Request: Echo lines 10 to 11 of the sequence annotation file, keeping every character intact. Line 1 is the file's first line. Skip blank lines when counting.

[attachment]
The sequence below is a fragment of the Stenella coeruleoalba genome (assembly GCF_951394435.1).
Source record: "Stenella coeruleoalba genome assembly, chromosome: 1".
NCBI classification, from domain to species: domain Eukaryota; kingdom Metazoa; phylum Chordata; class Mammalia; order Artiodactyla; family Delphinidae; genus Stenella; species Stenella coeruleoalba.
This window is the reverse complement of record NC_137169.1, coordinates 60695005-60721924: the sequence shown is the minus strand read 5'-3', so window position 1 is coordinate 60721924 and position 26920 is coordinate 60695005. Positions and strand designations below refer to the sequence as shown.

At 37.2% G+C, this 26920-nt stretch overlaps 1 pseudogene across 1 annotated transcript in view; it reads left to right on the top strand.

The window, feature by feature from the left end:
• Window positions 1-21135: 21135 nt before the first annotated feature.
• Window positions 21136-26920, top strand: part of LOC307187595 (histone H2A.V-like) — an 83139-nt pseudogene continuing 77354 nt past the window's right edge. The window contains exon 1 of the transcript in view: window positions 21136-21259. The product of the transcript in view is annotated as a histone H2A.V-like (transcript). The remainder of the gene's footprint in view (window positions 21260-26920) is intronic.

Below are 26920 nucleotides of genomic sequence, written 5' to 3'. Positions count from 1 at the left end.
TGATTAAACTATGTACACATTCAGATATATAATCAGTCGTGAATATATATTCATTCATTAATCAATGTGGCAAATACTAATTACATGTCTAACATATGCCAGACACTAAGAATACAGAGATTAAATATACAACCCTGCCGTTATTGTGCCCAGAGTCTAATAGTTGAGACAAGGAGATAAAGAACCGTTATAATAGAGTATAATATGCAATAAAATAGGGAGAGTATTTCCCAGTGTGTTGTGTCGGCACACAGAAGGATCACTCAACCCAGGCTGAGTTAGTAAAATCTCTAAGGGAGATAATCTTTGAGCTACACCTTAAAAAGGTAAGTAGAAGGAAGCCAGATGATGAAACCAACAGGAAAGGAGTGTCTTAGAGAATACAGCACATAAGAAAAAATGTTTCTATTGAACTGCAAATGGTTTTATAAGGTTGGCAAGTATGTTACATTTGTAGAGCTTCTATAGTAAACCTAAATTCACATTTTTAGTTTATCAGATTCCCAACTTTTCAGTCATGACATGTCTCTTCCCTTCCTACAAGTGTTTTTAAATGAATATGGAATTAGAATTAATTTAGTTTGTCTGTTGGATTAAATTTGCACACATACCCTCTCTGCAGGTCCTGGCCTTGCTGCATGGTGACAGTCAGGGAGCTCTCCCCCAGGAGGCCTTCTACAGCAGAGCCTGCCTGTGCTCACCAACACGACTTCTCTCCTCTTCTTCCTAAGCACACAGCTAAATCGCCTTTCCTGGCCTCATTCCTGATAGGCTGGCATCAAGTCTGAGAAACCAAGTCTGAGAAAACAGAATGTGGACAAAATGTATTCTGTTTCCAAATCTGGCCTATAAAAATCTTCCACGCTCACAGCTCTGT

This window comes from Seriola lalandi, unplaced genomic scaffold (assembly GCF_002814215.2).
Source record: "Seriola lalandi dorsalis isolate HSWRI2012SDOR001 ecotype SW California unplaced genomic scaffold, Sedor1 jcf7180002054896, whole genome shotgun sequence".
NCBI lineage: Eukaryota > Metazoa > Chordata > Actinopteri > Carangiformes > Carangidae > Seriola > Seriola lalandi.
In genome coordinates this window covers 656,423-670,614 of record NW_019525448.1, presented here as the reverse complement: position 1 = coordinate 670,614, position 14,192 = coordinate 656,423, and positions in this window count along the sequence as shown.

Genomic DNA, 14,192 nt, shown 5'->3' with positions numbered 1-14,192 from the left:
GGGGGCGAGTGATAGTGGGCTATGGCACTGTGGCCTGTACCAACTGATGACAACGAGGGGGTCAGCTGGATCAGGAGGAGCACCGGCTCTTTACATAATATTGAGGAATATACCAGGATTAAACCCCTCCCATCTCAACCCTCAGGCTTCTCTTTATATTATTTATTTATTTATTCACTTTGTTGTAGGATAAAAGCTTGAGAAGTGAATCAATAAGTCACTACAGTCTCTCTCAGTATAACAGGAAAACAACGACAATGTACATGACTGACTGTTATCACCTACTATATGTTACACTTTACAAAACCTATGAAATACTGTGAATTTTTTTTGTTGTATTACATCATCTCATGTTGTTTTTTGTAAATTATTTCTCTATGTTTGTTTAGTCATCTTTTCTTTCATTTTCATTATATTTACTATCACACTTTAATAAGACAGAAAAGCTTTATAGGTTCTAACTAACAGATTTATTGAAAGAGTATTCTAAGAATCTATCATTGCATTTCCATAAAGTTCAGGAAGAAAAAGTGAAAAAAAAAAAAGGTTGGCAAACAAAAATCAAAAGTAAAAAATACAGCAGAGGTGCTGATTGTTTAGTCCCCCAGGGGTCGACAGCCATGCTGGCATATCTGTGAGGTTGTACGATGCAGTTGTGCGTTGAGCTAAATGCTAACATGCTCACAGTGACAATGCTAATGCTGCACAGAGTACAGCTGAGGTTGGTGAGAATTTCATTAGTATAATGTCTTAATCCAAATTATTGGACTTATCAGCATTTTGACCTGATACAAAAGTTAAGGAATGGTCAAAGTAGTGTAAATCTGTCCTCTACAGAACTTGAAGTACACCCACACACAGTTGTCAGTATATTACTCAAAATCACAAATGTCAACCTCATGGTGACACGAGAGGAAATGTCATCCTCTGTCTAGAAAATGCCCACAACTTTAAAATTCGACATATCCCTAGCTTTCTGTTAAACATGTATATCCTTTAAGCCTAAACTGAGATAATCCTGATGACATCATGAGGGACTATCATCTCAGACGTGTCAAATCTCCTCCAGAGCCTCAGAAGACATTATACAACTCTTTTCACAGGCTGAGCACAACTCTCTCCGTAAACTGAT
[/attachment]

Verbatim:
TGATTAAACTATGTACACATTCAGATATATAATCAGTCGTGAATATATATTCATTCATTAATCAATGTGGCAAATACTAATTACATGTCTAACATATGCCAGACACTAAGAATACAGAGATTAAATATACAACCCTGCCGTTATTGTGCCCAGAGTCTAATAGTTGAGACAAGGAGATAAAGAACCGTTATAATAGAGTATAATATGCAATAAAATAGGGAGAGTATTTCCCAGTGTGTTGTGTCGGCACACAGAAGGATCACTCAACCCAGGCTGAGTTAGTAAAATCTCTAAGGGAGATAATCTTTGAGCTACACCTTAAAAAGGTAAGTAGAAGGAAGCCAGATGATGAAACCAACAGGAAAGGAGTGTCTTAGAGAATACAGCACATAAGAAAAAATGTTTCTATTGAACTGCAAATGGTTTTATAAGGTTGGCAAGTATGTTACATTTGTAGAGCTTCTATAGTAAACCTAAATTCACATTTTTAGTTTATCAGATTCCCAACTTTTCAGTCATGACATGTCTCTTCCCTTCCTACAAGTGTTTTTAAATGAATATGGAATTAGAATTAATTTAGTTTGTCTGTTGGATTAAATTTGCACACATACCCTCTCTGCAGGTCCTGGCCTTGCTGCATGGTGACAGTCAGGGAGCTCTCCCCCAGGAGGCCTTCTACAGCAGAGCCTGCCTGTGCTCACCAACACGACTTCTCTCCTCTTCTTCCTAAGCACACAGCTAAATCGCCTTTCCTGGCCTCATTCCTGATAGGCTGGCATCAAGTCTGAGAAACCAAGTCTGAGAAAACAGAATGTGGACAAAATGTATTCTGTTTCCAAATCTGGCCTATAAAAATCTTCCACGCTCACAGCTCTGT

This window comes from Seriola lalandi, unplaced genomic scaffold (assembly GCF_002814215.2).